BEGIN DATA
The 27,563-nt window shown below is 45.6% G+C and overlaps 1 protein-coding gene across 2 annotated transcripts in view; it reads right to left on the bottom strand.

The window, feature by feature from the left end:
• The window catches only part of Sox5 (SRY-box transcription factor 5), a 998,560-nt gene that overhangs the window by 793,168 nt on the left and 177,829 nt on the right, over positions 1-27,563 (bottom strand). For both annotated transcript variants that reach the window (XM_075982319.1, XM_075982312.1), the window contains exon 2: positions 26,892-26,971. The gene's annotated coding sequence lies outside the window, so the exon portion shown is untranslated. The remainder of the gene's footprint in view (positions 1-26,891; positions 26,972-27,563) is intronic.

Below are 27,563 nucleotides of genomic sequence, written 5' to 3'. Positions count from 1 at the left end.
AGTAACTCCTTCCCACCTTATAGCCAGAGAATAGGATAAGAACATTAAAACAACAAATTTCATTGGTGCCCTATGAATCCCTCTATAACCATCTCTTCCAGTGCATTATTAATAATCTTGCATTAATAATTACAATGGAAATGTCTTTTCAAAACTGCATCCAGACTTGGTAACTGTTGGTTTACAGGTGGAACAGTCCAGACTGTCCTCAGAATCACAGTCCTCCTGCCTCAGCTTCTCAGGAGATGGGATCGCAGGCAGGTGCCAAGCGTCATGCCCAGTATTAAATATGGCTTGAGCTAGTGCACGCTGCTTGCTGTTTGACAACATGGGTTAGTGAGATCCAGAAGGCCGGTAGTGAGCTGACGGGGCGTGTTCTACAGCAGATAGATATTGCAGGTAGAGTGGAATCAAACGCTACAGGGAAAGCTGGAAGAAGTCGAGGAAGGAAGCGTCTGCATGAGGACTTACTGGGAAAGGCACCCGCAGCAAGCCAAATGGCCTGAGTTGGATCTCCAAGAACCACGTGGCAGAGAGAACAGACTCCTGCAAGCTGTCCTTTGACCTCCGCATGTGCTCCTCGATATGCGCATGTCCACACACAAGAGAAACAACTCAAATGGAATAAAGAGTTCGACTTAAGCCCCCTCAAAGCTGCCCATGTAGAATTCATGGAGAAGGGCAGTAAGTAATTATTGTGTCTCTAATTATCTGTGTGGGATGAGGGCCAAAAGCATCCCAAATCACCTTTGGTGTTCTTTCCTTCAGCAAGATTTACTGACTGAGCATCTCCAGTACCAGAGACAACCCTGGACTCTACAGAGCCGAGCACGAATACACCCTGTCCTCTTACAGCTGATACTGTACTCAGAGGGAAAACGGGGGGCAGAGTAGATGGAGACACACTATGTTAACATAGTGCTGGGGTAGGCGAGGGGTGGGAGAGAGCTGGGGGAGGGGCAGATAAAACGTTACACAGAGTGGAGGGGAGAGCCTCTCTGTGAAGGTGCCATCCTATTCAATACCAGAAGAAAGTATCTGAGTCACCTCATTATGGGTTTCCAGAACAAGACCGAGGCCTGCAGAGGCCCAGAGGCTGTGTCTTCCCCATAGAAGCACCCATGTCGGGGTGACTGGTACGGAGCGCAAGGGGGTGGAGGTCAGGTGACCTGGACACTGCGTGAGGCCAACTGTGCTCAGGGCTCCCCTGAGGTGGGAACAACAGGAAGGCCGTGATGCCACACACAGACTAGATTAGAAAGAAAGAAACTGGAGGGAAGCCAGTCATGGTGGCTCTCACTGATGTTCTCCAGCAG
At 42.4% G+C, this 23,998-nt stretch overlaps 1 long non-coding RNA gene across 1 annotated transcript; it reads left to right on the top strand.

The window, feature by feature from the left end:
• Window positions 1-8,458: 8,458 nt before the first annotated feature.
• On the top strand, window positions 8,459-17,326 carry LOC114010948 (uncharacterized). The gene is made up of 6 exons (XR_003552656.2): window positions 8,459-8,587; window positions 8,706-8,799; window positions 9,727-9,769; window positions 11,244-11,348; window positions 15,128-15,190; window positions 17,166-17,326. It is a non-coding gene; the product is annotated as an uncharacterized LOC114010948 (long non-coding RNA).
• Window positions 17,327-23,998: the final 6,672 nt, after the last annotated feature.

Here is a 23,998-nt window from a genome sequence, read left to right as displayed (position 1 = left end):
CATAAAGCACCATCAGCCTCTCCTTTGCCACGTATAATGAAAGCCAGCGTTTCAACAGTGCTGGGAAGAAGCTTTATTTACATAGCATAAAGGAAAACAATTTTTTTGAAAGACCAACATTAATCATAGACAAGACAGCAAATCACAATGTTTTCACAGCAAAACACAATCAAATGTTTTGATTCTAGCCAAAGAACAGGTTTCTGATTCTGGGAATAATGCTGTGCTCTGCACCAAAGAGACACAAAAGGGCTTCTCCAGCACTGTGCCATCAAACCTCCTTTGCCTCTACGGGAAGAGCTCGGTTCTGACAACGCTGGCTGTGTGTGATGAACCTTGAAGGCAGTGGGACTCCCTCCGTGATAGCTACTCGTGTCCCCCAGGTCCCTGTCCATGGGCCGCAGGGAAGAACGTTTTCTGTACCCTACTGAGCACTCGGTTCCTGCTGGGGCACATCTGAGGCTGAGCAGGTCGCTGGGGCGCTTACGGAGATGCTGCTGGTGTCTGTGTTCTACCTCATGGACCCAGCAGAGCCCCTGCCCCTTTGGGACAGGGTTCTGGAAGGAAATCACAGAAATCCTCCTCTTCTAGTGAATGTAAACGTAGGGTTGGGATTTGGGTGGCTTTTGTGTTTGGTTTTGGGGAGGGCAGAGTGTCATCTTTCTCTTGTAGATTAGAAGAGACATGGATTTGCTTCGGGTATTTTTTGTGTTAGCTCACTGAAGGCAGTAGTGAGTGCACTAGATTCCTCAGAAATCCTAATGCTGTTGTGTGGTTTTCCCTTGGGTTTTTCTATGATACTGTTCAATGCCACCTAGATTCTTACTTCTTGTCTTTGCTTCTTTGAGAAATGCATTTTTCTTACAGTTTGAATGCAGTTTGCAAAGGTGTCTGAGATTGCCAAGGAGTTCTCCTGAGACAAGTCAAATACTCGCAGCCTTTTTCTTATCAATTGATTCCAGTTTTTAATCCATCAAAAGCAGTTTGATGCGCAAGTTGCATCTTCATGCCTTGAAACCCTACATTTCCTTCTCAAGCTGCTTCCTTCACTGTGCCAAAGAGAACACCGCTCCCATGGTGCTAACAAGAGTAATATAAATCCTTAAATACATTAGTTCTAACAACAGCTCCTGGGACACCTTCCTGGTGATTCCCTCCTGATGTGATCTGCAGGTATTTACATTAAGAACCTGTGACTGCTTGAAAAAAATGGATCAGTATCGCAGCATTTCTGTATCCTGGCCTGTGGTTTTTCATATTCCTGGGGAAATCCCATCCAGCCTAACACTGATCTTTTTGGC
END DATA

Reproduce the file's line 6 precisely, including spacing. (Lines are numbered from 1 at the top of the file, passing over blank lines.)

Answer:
At 42.4% G+C, this 23,998-nt stretch overlaps 1 long non-coding RNA gene across 1 annotated transcript; it reads left to right on the top strand.